Oh the 1970’s…
Bold colored fashion choices, hippie music, roller discos, and good old fashioned country music. The 70’s were a little before my time, but it seems like the decade was definitely a vibe.
Country music was definitely thriving during the time, with the likes of Tanya Tucker, Waylon Jennings, Willie Nelson, Kenny Rogers, and of course, Loretta Lynn, releasing all time classic songs.
Of course, they didn’t know that at the time, so it kind of falls into the saying of “wishing you knew it was the good old days before you’ve left them.”
I’m sure the country artists had no idea that their songs would still hold up today, 50 years later.
And one of those songs that will forever stand against the test of time is without question “Coal Miner’s Daughter” by Loretta Lynn.
The tune, which was released in 1970 by Decca Records, became Lynn’s signature song and propelled her to country stardom.
“Coal Miner’s Daughter” is an autobiographical song that would later act as the guide for her autobiography and movie based upon her life. And not only is it one of her most popular songs, but it could even be considered one of the entire genre’s most recognizable pieces of work.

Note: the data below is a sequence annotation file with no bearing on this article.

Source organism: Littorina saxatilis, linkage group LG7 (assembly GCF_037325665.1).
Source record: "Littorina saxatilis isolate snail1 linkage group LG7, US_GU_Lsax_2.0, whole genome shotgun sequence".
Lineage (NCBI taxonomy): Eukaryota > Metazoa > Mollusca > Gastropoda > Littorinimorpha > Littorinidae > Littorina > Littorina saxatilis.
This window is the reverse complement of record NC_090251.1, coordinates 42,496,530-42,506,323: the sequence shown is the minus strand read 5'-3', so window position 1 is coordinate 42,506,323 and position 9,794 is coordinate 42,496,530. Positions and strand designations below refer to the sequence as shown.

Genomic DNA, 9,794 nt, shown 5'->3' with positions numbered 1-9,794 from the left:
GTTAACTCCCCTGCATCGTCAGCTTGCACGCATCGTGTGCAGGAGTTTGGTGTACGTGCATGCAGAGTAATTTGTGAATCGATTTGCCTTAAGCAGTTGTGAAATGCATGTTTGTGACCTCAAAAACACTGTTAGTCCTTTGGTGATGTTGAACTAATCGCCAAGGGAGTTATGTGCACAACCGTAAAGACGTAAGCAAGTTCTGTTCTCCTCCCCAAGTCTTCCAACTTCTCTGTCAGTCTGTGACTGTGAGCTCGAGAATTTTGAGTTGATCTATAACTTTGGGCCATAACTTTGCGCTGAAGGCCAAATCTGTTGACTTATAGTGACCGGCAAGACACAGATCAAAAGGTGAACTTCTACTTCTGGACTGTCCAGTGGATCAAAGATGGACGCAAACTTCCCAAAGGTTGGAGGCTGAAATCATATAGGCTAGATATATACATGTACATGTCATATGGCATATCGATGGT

The song quickly reached #1 on the country charts, while its popularity even carried it into the Billboard Hot 100, where it peaked at #83.
The lyrics of the Loretta Lynn classic tell a heartfelt and true story of the 3-time Grammy winner’s upbringing.
She sings of her appreciation of her mother and father for working so hard to give her the opportunity to do what she loves.
Though Lynn might’ve lived a relatively simple life as a child, she sings that she is more than proud to be a “Coal Miner’s Daughter.”
Loretta finishes off the song in poetic style, singing:
“In the summertime, we didn’t have shoes to wear
But in the wintertime, we’d all get a brand new pair
From a mail-order catalog
Money made from selling a hog
Daddy always managed to get the money somewhere
Yeah, I’m proud to be a coal miner’s daughter
I remember well the well where I drew water
The work we done was hard
At night, we’d sleep ’cause we were tired
I never thought of ever leaving Butcher Holler
Well, a lot of things have changed since wayback then
And it’s so good to be back home again
Not much left, but the floor
Nothing lives here anymore
Except the memories of a coal miner’s daughter”
Listen and enjoy the classic Loretta Lynn song “Coal Miner’s Daughter” below: